Q. How long have you been a professional
since 1982, when I lost my last "real" job, which was, believe it or
not, as a chauffeur for the entourage of the Queen of England.
(Yes, that's another story.....)
Q. What sort of lighting do you use?
setup is rather simple. I use a large (4x6') softbox placed at
about 45 degrees off the camera and elevated to about 15 ft.
Usually, we place a large white reflector directly off the shadow
side of the model and another below and in front of the set.
The set is elevated so that a reflector in front of the model
is not visible from camera.
In the studio, we use any of a number of
brands of strobe equipment, including Norman, Dyna-Lite, Speedatron,
Elinchrome, etc. Most of the top brands of studio lighting would
achieve the same effect. As long as the reading is between f.8
and f.11, I'm happy.
I'm also currently doing a lot of natural light work, using reflectors and hi ISO camera settings.
Q. What cameras, lenses and film do
you favor for this work?
A. For the b&w studio work, I'm
very partial to Hassleblad equipment. It's rugged and consistent
and can be rented in most large cities - and they don't pay me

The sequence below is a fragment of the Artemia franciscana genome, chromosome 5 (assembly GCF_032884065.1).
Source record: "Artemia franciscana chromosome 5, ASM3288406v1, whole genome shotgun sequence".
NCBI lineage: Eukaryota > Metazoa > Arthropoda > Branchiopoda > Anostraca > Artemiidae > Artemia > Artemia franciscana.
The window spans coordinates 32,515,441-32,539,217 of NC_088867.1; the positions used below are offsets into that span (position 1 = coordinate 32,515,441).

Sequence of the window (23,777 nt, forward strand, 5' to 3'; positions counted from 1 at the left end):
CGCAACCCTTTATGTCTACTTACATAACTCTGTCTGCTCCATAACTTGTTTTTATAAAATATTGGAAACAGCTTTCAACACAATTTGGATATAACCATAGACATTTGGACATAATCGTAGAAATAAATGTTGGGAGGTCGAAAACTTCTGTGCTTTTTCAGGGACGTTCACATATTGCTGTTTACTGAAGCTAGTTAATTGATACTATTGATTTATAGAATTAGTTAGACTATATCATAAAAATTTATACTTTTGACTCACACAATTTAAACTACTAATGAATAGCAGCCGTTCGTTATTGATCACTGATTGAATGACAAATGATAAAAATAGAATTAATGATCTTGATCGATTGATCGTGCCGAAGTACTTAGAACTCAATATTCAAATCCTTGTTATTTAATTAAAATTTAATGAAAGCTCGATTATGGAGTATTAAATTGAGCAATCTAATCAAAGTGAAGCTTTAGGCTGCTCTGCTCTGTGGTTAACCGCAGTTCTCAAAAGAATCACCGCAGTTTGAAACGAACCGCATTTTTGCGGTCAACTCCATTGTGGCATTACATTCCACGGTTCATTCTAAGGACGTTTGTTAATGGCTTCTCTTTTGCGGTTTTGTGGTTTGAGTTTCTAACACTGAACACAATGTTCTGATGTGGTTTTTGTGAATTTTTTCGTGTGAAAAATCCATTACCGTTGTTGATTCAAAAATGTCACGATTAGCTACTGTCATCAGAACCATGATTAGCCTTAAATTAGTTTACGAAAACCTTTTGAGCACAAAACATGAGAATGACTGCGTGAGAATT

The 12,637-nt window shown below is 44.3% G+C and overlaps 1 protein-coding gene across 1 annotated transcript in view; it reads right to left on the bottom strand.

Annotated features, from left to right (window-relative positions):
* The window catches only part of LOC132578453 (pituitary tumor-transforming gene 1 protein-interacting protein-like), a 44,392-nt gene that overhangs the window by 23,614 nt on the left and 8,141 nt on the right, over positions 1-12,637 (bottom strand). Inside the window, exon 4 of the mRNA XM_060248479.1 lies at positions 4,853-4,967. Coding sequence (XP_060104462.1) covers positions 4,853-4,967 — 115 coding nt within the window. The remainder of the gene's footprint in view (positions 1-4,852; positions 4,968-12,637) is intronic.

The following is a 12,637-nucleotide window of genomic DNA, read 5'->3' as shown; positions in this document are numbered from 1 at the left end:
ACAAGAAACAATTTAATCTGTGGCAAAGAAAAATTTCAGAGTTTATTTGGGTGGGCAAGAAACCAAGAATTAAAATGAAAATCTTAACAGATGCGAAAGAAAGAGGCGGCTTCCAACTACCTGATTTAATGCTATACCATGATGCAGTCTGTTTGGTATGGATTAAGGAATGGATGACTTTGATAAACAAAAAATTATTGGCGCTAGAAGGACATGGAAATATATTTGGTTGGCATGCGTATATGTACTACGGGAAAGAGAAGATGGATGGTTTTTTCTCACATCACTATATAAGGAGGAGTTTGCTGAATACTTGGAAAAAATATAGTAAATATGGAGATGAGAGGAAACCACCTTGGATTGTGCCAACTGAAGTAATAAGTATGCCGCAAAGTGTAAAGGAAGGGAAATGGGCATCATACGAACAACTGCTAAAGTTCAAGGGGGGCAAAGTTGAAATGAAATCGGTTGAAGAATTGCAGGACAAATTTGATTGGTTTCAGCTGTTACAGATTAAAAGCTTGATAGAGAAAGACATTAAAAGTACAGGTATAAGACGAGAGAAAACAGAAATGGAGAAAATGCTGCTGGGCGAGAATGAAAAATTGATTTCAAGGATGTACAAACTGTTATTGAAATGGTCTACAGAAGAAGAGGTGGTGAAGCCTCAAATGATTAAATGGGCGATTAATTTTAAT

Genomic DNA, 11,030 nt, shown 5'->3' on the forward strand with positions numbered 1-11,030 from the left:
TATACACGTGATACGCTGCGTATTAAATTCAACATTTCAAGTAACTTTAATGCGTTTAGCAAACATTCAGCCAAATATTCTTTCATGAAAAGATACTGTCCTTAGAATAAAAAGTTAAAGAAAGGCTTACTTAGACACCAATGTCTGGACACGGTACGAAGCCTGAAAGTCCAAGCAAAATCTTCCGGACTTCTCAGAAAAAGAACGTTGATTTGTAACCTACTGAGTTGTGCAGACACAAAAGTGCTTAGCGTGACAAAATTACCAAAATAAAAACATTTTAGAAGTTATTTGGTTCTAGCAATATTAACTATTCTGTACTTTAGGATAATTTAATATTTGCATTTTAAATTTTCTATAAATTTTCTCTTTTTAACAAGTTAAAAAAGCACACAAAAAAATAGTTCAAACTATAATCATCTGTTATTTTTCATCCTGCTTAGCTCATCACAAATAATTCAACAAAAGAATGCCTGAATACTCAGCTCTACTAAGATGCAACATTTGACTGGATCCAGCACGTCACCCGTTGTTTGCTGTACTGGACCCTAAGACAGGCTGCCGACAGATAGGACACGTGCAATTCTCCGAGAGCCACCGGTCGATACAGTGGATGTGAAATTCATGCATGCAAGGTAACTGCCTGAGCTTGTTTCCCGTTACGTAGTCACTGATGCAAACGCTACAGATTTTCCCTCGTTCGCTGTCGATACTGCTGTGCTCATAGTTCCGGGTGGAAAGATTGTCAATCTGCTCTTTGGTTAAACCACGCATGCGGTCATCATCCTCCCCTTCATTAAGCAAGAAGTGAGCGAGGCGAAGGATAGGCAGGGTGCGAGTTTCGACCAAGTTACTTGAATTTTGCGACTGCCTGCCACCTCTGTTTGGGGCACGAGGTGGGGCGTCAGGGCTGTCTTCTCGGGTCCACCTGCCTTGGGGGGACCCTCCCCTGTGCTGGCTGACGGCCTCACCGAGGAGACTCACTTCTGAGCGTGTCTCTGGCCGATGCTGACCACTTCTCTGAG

to say that. (I wish they would, but they don't.)
Really, any good medium format equipment
will work - I simply use the camera I'm comfortable with. That
way, I'm thinking about the image and not the location of the
shutter release button. The camera should, ideally, be an unconscious
extension of the photographer's eye.
For digital work, I use the Nikon D2X, with an 18-200mm zoom lens.
In the studio, I almost always shoot the b&w work with a long lens. The 150mm or the 180mm lenses are both nice.
One drawback to the long lenses is the added weight they appear
to give to the models - which may be why most fashion and figure
shooters favor thin subjects.
If I'm shooting film (less and less common these days) I generally shoot Plus X, overexposed
by about a half-stop. I've tried using fine grain film, but
I really like the look of a nice
prominent grain pattern when I'm working under the enlarger.
And I use a special diffusion technique which eliminates most
of the grain from the final print.
Q. Do you process and print your own
no - print, yes. I prefer to have the film processed
and proofed by a trusted professional lab. That way, I get consistent results and I save myself a
lot of tedium and drudgery. I did my own processing for quite
a while, but when I began to get bigger budget jobs, I turned
that part of the work over to the experts.
Printing is another matter entirely. For
many photographers, the printing is just as tedious as the processing,
and they pay others to do it. I believe, however, that the final
print is the best expression of my original vision. Recently, digital printing techniques have gotten very good, so I'm also exploring that world now, and I'm seeing promising results from the new technology.
In the darkroom, I don't consider myself a master craftsman
by any means, but I've developed a technique for making prints
that I'm proud to present to collectors or galleries.
And I want them to have the knowledge that the final print is itself an art object, created, for better or worse, by the
photographer with his own hands